Short-term adverse effects are similar to those experienced with other vaccines and no safety concerns have been identified. Long-term adverse effects are not known, though most adverse effects of vaccines appear fairly soon after the dose.

  • COVID-19 Vaccine AstraZeneca is not associated with an increased overall risk of blood clotting disorders.
  • The benefits of the vaccine in combating the still widespread threat of COVID-19 (which itself results in clotting problems and may be fatal) continue to outweigh the risk of side effects.
  • There have been very rare cases of unusual blood clots accompanied by low levels of blood platelets (components that help blood to clot) after vaccination with COVID-19 Vaccine AstraZeneca.
  • However, if you get any of the following after receiving the COVID-19 Vaccine AstraZeneca:
    • breathlessness,
    • pain in the chest or stomach,
    • swelling or coldness in an arm or leg,
    • severe or worsening headache or blurred vision after vaccination,
    • persistent bleeding,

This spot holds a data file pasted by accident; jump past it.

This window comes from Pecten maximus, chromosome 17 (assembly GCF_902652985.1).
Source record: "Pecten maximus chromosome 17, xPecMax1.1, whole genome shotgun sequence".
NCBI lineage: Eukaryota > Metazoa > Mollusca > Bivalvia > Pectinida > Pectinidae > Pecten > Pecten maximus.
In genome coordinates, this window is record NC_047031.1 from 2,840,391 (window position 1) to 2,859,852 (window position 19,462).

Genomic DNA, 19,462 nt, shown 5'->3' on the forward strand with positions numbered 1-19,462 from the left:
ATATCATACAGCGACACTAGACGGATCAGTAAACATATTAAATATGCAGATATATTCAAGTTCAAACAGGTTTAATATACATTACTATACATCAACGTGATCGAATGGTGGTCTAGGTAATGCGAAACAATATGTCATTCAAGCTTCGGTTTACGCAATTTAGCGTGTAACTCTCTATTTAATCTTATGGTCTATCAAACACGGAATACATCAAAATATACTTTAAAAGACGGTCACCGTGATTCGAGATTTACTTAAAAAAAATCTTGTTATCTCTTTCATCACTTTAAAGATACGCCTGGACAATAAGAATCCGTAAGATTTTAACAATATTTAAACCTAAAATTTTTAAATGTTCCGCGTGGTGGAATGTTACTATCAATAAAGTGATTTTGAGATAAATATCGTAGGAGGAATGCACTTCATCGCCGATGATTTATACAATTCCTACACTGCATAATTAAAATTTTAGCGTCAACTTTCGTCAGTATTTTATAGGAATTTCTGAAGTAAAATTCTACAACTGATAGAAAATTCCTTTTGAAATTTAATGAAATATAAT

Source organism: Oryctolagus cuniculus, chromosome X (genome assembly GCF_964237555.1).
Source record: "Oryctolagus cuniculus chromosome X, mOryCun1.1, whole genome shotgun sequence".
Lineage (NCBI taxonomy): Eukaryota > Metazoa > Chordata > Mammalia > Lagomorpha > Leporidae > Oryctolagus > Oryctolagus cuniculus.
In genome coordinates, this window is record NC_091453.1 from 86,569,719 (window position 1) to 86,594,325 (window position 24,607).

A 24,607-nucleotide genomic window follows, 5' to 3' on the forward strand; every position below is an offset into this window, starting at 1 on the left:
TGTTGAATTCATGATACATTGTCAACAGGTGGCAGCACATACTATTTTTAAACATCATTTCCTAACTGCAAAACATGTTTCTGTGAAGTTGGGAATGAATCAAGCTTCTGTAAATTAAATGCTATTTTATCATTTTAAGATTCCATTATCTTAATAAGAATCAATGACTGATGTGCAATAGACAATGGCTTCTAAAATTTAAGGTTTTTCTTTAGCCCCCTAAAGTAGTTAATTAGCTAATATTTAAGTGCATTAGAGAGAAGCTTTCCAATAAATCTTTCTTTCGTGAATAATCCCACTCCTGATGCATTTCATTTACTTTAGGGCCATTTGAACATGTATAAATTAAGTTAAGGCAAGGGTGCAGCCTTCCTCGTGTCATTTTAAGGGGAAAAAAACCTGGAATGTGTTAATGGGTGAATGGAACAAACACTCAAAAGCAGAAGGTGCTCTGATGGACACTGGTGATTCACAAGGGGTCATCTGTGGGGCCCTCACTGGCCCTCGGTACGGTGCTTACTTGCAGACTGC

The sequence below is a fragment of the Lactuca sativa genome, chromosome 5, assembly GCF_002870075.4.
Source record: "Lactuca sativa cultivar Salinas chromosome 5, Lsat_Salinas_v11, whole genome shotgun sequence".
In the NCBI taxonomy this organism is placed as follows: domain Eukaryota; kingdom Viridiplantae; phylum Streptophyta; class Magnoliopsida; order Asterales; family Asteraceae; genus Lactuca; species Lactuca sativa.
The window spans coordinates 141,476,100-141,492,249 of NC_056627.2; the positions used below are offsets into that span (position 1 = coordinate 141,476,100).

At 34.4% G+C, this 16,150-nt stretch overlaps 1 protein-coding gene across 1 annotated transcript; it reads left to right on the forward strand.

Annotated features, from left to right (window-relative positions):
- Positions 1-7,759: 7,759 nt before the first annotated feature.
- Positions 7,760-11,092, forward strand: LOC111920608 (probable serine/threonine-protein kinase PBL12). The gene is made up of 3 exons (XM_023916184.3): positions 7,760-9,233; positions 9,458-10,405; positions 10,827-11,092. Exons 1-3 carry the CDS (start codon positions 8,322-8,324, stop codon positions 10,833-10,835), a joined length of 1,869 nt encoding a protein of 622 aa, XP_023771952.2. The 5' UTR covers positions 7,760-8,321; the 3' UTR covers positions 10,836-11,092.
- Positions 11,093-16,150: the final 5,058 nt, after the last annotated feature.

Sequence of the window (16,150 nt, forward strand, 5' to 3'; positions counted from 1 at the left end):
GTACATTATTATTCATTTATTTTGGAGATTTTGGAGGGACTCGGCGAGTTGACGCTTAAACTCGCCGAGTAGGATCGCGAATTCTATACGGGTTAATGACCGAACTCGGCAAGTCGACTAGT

• multiple small bruises, reddish or purplish spots, or blood blisters under the skin

        please seek prompt medical assistance and mention your recent vaccination.

No. The Pfizer-BioNTech and Moderna vaccines use mRNA technology - the mRNA gives instructions to the cell to produce the spike protein, like what is found on the coronavirus, to produce an immune response. mRNA only enters the cytosol of the cell and never enters the nucleus, which is where DNA is housed.

  • Pregnancy - mRNA vaccines preferred
    • Pregnancy is not a contraindication to any of the COVID-19 vaccines.
      • Receiving COVID-19 vaccine (including AstraZeneca/COVISHIELD) is not a reason to terminate pregnancy.

    • As of May 21, 2021, Pfizer-BioNTech and Moderna COVID-19 vaccines (mRNA vaccines) are the preferred vaccines in pregnant individuals
      • Viral vector vaccines (i.e. AstraZeneca or COVISHIELD) may be used if: 
        • allergy to any of the mRNA vaccine components, or
        • mRNA vaccine is not readily available
      • The reasons for this recommendation: